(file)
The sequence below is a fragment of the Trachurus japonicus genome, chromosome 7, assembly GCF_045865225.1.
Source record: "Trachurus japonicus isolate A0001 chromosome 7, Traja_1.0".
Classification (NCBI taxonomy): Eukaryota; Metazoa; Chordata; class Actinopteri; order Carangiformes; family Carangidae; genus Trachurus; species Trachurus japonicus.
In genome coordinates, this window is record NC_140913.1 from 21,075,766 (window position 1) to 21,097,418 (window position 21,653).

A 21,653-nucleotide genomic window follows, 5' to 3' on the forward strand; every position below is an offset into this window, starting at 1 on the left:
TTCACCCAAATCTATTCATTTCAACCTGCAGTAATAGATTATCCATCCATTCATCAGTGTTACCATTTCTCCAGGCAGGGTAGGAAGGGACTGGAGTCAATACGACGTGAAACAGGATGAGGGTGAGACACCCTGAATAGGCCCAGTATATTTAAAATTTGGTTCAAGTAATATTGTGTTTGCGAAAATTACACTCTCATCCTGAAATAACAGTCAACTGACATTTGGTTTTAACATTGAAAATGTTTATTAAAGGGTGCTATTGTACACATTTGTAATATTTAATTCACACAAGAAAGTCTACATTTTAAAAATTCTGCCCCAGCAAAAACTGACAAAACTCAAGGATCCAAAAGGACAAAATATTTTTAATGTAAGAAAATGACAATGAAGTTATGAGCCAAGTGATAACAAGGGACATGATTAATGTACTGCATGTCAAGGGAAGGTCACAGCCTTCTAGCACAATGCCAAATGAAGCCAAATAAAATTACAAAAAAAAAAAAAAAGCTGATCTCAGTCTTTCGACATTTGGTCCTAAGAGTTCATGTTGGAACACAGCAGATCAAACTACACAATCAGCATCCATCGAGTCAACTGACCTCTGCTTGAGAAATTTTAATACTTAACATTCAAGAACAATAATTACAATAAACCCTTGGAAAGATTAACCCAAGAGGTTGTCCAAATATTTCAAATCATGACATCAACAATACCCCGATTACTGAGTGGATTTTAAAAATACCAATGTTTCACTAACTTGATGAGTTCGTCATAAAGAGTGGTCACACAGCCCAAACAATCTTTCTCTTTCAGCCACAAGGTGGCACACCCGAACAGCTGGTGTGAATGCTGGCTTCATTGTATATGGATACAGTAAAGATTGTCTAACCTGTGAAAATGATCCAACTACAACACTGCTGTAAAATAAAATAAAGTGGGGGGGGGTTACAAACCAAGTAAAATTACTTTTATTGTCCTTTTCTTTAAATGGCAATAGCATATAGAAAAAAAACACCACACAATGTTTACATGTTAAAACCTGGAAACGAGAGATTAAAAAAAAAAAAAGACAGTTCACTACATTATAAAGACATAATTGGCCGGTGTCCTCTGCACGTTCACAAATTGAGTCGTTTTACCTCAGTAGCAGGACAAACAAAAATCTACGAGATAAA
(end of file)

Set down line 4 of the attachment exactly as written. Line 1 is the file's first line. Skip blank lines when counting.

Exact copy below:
In genome coordinates, this window is record NC_140913.1 from 21,075,766 (window position 1) to 21,097,418 (window position 21,653).